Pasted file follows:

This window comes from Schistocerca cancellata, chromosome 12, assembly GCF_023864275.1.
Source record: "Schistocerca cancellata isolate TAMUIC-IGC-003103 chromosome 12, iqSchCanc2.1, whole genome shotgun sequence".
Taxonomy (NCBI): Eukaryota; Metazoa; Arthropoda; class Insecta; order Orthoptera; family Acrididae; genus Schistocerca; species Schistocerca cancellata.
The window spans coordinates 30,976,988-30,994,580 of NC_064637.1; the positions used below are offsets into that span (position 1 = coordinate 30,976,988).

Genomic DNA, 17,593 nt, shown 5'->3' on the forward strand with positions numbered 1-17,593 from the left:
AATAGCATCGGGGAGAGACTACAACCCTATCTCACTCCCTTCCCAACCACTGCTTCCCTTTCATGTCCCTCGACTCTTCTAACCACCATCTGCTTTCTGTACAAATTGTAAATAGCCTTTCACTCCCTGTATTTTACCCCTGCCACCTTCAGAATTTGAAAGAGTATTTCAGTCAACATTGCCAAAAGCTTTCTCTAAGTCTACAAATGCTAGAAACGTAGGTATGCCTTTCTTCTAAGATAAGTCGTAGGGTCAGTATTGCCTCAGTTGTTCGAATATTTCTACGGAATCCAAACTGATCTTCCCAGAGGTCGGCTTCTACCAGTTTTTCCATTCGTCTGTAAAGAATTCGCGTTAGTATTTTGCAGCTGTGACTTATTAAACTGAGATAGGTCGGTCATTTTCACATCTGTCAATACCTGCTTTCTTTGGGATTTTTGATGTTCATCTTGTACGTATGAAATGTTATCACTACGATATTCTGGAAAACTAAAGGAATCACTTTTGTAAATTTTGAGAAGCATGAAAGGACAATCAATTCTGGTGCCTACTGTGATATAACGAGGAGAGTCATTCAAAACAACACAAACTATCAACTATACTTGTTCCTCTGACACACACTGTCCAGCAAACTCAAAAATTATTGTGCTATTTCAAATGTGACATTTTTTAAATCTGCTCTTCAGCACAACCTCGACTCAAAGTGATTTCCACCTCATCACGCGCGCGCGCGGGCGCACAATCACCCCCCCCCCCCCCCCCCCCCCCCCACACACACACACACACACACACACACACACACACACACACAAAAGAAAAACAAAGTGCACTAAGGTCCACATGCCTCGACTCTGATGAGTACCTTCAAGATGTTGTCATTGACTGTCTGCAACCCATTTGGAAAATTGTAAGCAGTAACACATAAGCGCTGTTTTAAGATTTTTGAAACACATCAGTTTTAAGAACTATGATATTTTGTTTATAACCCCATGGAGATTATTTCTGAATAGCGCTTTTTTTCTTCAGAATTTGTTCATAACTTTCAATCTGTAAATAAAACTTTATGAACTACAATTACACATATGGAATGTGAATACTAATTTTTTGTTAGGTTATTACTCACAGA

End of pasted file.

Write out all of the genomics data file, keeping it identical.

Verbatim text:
This window comes from Schistocerca cancellata, chromosome 12, assembly GCF_023864275.1.
Source record: "Schistocerca cancellata isolate TAMUIC-IGC-003103 chromosome 12, iqSchCanc2.1, whole genome shotgun sequence".
Taxonomy (NCBI): Eukaryota; Metazoa; Arthropoda; class Insecta; order Orthoptera; family Acrididae; genus Schistocerca; species Schistocerca cancellata.
The window spans coordinates 30,976,988-30,994,580 of NC_064637.1; the positions used below are offsets into that span (position 1 = coordinate 30,976,988).

Genomic DNA, 17,593 nt, shown 5'->3' on the forward strand with positions numbered 1-17,593 from the left:
AATAGCATCGGGGAGAGACTACAACCCTATCTCACTCCCTTCCCAACCACTGCTTCCCTTTCATGTCCCTCGACTCTTCTAACCACCATCTGCTTTCTGTACAAATTGTAAATAGCCTTTCACTCCCTGTATTTTACCCCTGCCACCTTCAGAATTTGAAAGAGTATTTCAGTCAACATTGCCAAAAGCTTTCTCTAAGTCTACAAATGCTAGAAACGTAGGTATGCCTTTCTTCTAAGATAAGTCGTAGGGTCAGTATTGCCTCAGTTGTTCGAATATTTCTACGGAATCCAAACTGATCTTCCCAGAGGTCGGCTTCTACCAGTTTTTCCATTCGTCTGTAAAGAATTCGCGTTAGTATTTTGCAGCTGTGACTTATTAAACTGAGATAGGTCGGTCATTTTCACATCTGTCAATACCTGCTTTCTTTGGGATTTTTGATGTTCATCTTGTACGTATGAAATGTTATCACTACGATATTCTGGAAAACTAAAGGAATCACTTTTGTAAATTTTGAGAAGCATGAAAGGACAATCAATTCTGGTGCCTACTGTGATATAACGAGGAGAGTCATTCAAAACAACACAAACTATCAACTATACTTGTTCCTCTGACACACACTGTCCAGCAAACTCAAAAATTATTGTGCTATTTCAAATGTGACATTTTTTAAATCTGCTCTTCAGCACAACCTCGACTCAAAGTGATTTCCACCTCATCACGCGCGCGCGCGGGCGCACAATCACCCCCCCCCCCCCCCCCCCCCCCCCACACACACACACACACACACACACACACACACACACACACAAAAGAAAAACAAAGTGCACTAAGGTCCACATGCCTCGACTCTGATGAGTACCTTCAAGATGTTGTCATTGACTGTCTGCAACCCATTTGGAAAATTGTAAGCAGTAACACATAAGCGCTGTTTTAAGATTTTTGAAACACATCAGTTTTAAGAACTATGATATTTTGTTTATAACCCCATGGAGATTATTTCTGAATAGCGCTTTTTTTCTTCAGAATTTGTTCATAACTTTCAATCTGTAAATAAAACTTTATGAACTACAATTACACATATGGAATGTGAATACTAATTTTTTGTTAGGTTATTACTCACAGA